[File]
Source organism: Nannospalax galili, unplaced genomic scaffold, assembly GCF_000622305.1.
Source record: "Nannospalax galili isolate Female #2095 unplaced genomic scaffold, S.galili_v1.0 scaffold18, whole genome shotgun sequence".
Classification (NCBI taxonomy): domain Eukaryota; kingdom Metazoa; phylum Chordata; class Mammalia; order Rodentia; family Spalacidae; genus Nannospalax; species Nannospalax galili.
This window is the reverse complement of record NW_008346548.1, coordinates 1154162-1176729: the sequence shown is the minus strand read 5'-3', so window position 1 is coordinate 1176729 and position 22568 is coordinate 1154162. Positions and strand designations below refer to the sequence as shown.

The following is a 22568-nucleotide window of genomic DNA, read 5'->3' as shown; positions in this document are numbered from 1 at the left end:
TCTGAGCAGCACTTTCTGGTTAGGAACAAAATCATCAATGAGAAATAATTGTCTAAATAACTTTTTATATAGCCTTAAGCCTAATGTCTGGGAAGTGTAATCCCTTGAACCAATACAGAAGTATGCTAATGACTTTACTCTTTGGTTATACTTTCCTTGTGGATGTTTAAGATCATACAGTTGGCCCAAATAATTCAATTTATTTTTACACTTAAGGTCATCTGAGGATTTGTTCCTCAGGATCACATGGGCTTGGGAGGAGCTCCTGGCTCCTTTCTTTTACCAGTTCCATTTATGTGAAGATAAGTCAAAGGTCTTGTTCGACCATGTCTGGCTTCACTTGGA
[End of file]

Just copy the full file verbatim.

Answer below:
Source organism: Nannospalax galili, unplaced genomic scaffold, assembly GCF_000622305.1.
Source record: "Nannospalax galili isolate Female #2095 unplaced genomic scaffold, S.galili_v1.0 scaffold18, whole genome shotgun sequence".
Classification (NCBI taxonomy): domain Eukaryota; kingdom Metazoa; phylum Chordata; class Mammalia; order Rodentia; family Spalacidae; genus Nannospalax; species Nannospalax galili.
This window is the reverse complement of record NW_008346548.1, coordinates 1154162-1176729: the sequence shown is the minus strand read 5'-3', so window position 1 is coordinate 1176729 and position 22568 is coordinate 1154162. Positions and strand designations below refer to the sequence as shown.

The following is a 22568-nucleotide window of genomic DNA, read 5'->3' as shown; positions in this document are numbered from 1 at the left end:
TCTGAGCAGCACTTTCTGGTTAGGAACAAAATCATCAATGAGAAATAATTGTCTAAATAACTTTTTATATAGCCTTAAGCCTAATGTCTGGGAAGTGTAATCCCTTGAACCAATACAGAAGTATGCTAATGACTTTACTCTTTGGTTATACTTTCCTTGTGGATGTTTAAGATCATACAGTTGGCCCAAATAATTCAATTTATTTTTACACTTAAGGTCATCTGAGGATTTGTTCCTCAGGATCACATGGGCTTGGGAGGAGCTCCTGGCTCCTTTCTTTTACCAGTTCCATTTATGTGAAGATAAGTCAAAGGTCTTGTTCGACCATGTCTGGCTTCACTTGGA